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Posted: 9/14/2004 5:23:31 PM EST
Hey guys,


I installed a VLTOR carbine buffer tube on my 2001 Bushmaster and I'm having problems indexing it.

At the point that I have it attached now, the buffer tube just barely catches the edge of the buffer retainer pin. I looked at a couple of my factory Colts that have carbine stocks on them and the buffer tube cover approximately 50% of the space from the edge of the buffer retainer pin to the area where the pin sticks up (I hope that makes sense)

So I turned the stock one more time 360 degrees and then the buffer tube was pushing up against the buffer retainer pin and binding the pin so it could not be depressed. While in this position the top of the buffer tube protruded from the top of the part of the lower receiver that holds the buffer tube. It looks like this would prevent me from closing the upper receiver.

I removed the buffer tube and tried to re-index it (ie. instead of starting the threading with the toe of the stock pointing down, I tried to start threading the buffer tube with the toe of the stock pointing up) but the threads would not grab until the toe of the stock was pointing down.

So the problem that I'm having is in one position the buffer tube is barely covering the edge of the buffer retainer pin, and if I rotate the buffer one more time, it is then covering too much of the buffer retaining pin, causing it to bind and too much of the buffer tube is protruding through the lower receiver, preventing me from closing the upper..........Any suggestions?


Thanks,
Jeff
Link Posted: 9/14/2004 5:34:18 PM EST
I don't know if this is the "correct" fix but it should work:

Screw it in again until it binds the retainer and sticks out of the lower. Scribe a mark where it protrudes from the lower. Unscrew it and file off that much from the tube. Screw it back in. Should work now!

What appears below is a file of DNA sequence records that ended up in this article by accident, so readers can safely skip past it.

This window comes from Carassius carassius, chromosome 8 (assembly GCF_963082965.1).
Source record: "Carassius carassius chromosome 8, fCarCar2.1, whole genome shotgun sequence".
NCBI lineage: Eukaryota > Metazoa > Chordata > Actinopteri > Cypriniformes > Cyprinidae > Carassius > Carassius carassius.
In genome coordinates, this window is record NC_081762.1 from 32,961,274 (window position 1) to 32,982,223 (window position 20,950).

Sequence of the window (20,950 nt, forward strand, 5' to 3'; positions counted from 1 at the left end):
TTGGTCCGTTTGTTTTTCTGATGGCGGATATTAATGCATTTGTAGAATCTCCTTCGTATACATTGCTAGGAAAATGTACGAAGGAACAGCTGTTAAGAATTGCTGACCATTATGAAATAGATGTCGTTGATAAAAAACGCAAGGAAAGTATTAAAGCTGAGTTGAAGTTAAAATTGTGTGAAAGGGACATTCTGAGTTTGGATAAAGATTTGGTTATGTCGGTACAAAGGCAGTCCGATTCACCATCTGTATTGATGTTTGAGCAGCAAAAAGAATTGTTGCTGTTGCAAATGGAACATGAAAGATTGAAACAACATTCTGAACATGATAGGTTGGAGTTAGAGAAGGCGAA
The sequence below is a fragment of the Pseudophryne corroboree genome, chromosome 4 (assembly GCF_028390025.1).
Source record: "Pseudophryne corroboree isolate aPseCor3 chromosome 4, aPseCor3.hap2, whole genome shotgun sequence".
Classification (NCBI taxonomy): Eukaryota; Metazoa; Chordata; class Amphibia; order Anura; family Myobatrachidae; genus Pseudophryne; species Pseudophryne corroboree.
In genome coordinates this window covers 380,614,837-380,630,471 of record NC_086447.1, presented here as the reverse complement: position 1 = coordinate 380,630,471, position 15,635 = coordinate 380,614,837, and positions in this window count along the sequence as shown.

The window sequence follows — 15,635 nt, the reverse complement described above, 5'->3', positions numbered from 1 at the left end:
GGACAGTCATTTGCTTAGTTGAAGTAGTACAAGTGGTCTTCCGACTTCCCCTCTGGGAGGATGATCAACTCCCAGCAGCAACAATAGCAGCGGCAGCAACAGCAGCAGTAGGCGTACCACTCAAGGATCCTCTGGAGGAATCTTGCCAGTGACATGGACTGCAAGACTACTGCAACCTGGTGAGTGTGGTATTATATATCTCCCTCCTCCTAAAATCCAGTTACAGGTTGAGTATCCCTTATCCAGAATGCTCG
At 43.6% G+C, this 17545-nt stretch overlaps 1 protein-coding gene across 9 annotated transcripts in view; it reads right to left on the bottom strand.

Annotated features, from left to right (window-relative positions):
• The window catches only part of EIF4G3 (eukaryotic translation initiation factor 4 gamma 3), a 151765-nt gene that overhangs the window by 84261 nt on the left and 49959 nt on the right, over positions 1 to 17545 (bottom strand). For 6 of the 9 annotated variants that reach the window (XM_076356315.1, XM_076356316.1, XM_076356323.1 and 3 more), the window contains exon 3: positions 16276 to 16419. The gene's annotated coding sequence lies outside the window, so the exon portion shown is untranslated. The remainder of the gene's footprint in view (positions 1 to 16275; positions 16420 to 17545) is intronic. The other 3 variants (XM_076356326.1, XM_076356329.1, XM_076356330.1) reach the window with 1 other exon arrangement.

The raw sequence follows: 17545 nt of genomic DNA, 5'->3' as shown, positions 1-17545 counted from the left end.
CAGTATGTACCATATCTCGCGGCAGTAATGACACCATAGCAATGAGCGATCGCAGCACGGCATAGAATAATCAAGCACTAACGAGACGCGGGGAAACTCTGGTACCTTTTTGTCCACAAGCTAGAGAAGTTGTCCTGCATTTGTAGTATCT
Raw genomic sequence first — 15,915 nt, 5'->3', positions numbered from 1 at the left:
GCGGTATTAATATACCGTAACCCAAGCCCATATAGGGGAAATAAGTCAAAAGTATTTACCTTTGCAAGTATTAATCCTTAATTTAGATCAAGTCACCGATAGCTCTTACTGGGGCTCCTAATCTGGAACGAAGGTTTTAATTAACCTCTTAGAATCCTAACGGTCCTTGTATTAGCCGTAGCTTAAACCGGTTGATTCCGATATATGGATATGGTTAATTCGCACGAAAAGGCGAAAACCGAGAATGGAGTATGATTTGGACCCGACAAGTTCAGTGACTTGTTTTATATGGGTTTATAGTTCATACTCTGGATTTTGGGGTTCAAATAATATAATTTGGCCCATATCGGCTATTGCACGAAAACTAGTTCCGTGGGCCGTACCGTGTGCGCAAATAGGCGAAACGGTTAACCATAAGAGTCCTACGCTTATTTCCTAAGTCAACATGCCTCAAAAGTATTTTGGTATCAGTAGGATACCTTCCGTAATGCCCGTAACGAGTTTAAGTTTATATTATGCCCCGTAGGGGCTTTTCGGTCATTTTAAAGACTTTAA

This is what I'd do, anyway. If someone comes along and says this is crap and the "official" way to solve the problem is such and such, prolly should listen to him....
Link Posted: 9/14/2004 5:55:51 PM EST
That is exactly what I have had to do several times with various manufacturer's parts. It's not a big deal, just dremel down the part that sticks out too far. I've even had to do this with parts from the same manufacturer, but it is especially a problem with Bushy. Don't worry about it, just shave, file, or sand down a little at a time until it fits perfect. You will also feel good inside for a job well done. You can then use a little paint or aluminum black to make it look real nice, nobody will ever notice.
Link Posted: 9/23/2004 2:58:51 PM EST
I use a FILE too....=) works great!
Link Posted: 9/23/2004 3:39:36 PM EST
What wrong with it barely covering it? As long as it covers the pin enough to keep the pin from popping out, thats all ya need. If it bugs you, take off a little meat from the top of the buffer tube with a flat file or grinder (go slow) so you can index it where you want. Lots of extra threads on car tubes.
Link Posted: 9/23/2004 5:35:43 PM EST
[Last Edit: 9/23/2004 5:37:01 PM EST by Stingray]
I don't even use the buffer retaining pin...
But if you do follow FALARAK's advice...
Link Posted: 9/23/2004 5:48:33 PM EST
As stated above, as long as the detent can not pop out, it does not matter how much of the detent is overlapped by the buffer tube. One of mine has a 40% coverage, the other barely any, but the detent still cant come out. Invision trying to drop a ball in a hole with the same OD as the ball. If any part of that hole is obstructed, no matter how much the ball will still not go thru . There is no movement in any of these parts unless you are disassembling them, so there should never be an issue with the minimal coverage getting any more minimal if that makes any sense. just put it together and shoot it.... This is why there is Mil-spec and then everything else.........
Link Posted: 9/24/2004 5:47:13 AM EST

Originally Posted By 9mmDOE:
I use a FILE too....=) works great!



+1

Just don't do what one very proud, self-proclaimed "gunsmith" I ran across did; he used the file while the receiver tube was still inside the lower "to get them to match perfectly"

I guess black magic marker on the gouges in the inner curve of the lower helped in making them match...

Seeing that type of "work" on his "personally crafted and assembled" CAR ("it's for sale, if you want it"), I politely declined the offer to shoot it.

Cheers, Otto
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